Romeo Aldea’s phone keeps ringing insistently everywhere he goes, but the doctor never answers it. And no wonder. He has a dissatisfied mistress, a depressed, neglected wife, and someone unknown just smashed a rock through his living room window. But nothing can deter Aldea (Adrian Titieni) from his number one goal: steering his bright only child, Eliza (Maria-Victoria Dragus), to a coveted place at a British university—and the hell out of their native Romania.
Well, more than one shoe is going to drop for the good doctor over the course of Cristian Mungiu’s Graduation. Mungiu directed the celebrated 4 Months, 3 Weeks, and 2 Days, a touchstone of the Romanian New Wave and a look back at the grim privations of the Ceausescu era. Today the filmmaker brings us up to date, examining a family’s aspiration to first world problems in a place that doesn’t always feel quite like the first world. A shocking assault on Eliza that disrupts her all-important exams, plus a number of adjacent complications, lead Aldea into a cesspool of bribery, small-town power games, and abuse of his hospital position. Romanians now have food, cars, and smartphones. But has the country really changed?
Mungiu tackles the question with an intriguing mix of subtle shading and brisk exposition. Dialogue, especially between indifferent husband and morose wife, ring a little on-the-nose. Other exchanges between the doctor and a tough local cop (Vlad Ivanov, who played the abortionist in 4 Months) bristle with one-upmanship, pregnant with dangled offers. Weathered apartment blocks and seedy neighborhoods reinforce a sense of exhausted hopes and wasted time. No wonder Aldea brushes off Eliza’s ambivalence about leaving, so badly does he want her to uproot herself. The Ceausescu era was all about survival. Now the struggle between the impulse to flee and the desire to stay adds a whole new level of social and personal tension.
Anxiety mounts as the phlegmatic Aldea tangles with knaves: teachers on the take, detectives sniffing out baksheesh, and an ebullient kingpin angling for a liver transplant between shots of booze. Dr. Romeo’s girlfriend has needs, too, trading on their intimacy to pull his short and curlies. A school, a birthday party, and the office where the doctor works become tainted settings for accumulating crimes. It is hard to like the aloof, controlling physician, but you can’t help but feel sorry for him as his situation grows more suffocatingly complicated and intractable.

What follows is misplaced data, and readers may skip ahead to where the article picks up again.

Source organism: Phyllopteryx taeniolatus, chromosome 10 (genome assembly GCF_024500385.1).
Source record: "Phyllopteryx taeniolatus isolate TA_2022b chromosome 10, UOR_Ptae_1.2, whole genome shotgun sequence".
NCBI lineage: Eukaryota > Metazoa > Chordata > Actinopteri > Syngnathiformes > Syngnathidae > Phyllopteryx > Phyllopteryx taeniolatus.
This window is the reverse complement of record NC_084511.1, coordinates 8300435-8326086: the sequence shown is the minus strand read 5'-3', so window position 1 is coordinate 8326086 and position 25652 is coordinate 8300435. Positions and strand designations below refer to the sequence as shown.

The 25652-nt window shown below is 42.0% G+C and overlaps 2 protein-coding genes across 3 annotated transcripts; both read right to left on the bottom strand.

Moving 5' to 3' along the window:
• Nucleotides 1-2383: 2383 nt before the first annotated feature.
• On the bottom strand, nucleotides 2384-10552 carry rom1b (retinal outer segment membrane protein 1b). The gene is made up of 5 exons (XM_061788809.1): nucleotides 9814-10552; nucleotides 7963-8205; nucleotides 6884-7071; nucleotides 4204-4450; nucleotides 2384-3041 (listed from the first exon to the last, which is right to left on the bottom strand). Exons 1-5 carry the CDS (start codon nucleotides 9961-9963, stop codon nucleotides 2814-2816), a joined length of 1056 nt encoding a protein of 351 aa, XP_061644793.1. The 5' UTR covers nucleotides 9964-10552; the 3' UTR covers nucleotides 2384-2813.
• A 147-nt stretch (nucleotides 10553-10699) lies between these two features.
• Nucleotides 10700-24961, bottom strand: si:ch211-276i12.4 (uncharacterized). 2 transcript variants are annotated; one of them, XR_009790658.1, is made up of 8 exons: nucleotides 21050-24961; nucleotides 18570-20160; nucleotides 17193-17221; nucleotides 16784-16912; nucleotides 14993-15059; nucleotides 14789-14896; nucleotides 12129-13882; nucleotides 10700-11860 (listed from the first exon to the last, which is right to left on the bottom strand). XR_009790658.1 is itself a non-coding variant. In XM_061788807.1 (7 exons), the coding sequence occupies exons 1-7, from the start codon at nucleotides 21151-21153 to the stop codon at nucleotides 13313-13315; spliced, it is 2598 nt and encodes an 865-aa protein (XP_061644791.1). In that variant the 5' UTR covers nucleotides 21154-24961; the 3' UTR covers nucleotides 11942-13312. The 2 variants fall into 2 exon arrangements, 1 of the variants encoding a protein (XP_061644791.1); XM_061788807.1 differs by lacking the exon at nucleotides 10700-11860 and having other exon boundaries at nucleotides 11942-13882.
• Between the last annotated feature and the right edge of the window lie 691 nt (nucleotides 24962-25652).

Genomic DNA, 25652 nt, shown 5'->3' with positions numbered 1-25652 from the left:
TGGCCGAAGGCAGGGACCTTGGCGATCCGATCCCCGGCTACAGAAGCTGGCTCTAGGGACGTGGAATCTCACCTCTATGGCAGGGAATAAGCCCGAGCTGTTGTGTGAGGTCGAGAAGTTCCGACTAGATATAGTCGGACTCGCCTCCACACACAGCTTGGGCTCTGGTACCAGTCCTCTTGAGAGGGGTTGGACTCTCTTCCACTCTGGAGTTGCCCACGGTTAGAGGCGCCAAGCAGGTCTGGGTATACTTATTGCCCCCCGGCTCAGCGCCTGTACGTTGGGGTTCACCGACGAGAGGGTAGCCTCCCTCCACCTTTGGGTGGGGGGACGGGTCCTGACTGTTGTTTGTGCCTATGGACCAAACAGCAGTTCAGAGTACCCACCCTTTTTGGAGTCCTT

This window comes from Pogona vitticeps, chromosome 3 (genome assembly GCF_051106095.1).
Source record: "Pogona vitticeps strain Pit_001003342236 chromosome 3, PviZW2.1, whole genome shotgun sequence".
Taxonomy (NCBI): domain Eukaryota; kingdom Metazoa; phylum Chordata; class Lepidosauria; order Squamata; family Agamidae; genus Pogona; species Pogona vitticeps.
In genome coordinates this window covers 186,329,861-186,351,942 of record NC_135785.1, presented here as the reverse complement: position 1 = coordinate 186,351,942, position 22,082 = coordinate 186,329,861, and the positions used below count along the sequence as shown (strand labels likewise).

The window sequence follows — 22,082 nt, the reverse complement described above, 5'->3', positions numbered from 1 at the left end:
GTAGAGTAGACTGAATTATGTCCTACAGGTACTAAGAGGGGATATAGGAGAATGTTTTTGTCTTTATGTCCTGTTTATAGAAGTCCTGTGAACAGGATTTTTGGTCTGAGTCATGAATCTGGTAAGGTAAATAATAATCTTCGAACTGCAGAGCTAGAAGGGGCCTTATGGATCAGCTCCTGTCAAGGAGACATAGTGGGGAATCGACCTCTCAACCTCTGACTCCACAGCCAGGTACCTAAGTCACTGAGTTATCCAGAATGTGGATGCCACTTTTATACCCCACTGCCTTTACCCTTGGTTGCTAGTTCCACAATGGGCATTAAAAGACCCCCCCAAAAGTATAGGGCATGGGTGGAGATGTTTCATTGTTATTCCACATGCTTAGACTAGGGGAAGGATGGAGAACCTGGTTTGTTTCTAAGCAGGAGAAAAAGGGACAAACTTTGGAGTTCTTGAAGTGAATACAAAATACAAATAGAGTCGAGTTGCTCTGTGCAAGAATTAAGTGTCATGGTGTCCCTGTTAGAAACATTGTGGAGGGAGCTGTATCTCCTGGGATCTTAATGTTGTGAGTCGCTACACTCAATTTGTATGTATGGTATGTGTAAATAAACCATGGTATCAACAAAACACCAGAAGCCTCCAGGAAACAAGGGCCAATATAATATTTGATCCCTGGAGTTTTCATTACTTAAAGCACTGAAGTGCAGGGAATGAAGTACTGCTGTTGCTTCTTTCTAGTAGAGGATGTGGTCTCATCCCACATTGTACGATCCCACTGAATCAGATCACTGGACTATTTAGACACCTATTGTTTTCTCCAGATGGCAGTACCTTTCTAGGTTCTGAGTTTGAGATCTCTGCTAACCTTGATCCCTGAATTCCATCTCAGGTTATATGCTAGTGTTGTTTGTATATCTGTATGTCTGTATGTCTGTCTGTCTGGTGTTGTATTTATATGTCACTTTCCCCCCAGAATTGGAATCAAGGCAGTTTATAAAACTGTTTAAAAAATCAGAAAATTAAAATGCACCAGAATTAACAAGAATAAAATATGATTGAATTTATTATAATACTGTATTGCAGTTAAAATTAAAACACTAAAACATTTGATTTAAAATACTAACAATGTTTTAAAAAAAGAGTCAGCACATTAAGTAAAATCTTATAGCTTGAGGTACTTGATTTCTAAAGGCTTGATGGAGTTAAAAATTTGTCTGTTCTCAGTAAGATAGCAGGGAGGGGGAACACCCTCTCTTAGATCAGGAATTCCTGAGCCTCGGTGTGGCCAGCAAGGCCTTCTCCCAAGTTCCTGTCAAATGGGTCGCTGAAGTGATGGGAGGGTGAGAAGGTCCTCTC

Is Mungiu is rehashing familiar themes with Graduation, as some critics charge? Yes and no. As in his earlier films, the director depicts decent people forced to defile their own honor by bleak ethical options. But Mungiu has added some stylish new flourishes to his repertoire. Famously long takes run shorter and the story moves faster. Graduation skillfully genre-hops, too, with forays into kitchen-sink drama, morality play, and even psychological thriller.
However, Romanian corruption merits a deeper cinematic look beyond a mere statement of the problem. In recent years, mass anti-corruption demonstrations have brought down a Romanian government and forced rollbacks of laws that allowed criminals to go free. But the country remains in the grip of a force that won’t let go. Conversations among the ensnared in the doctor’s world hint at the reasons why. “Everybody does it,” murmurs one man. “You and I don’t do this,” mutter others, acting as though their double-dealing isn’t really happening. Amorality gives macho types an odd occasion to vent a tender side, sentimentalizing corrupt deeds as gestures of nurturing, generosity, and kindness.
In this circle, everyone has an excuse. The rueful film’s last shot of snappily dressed, fresh-faced high school graduates may suggest a better world to come. Ba deloc? as Romanians might say, an expression somewhere between “Is that so?” and “No such thing.”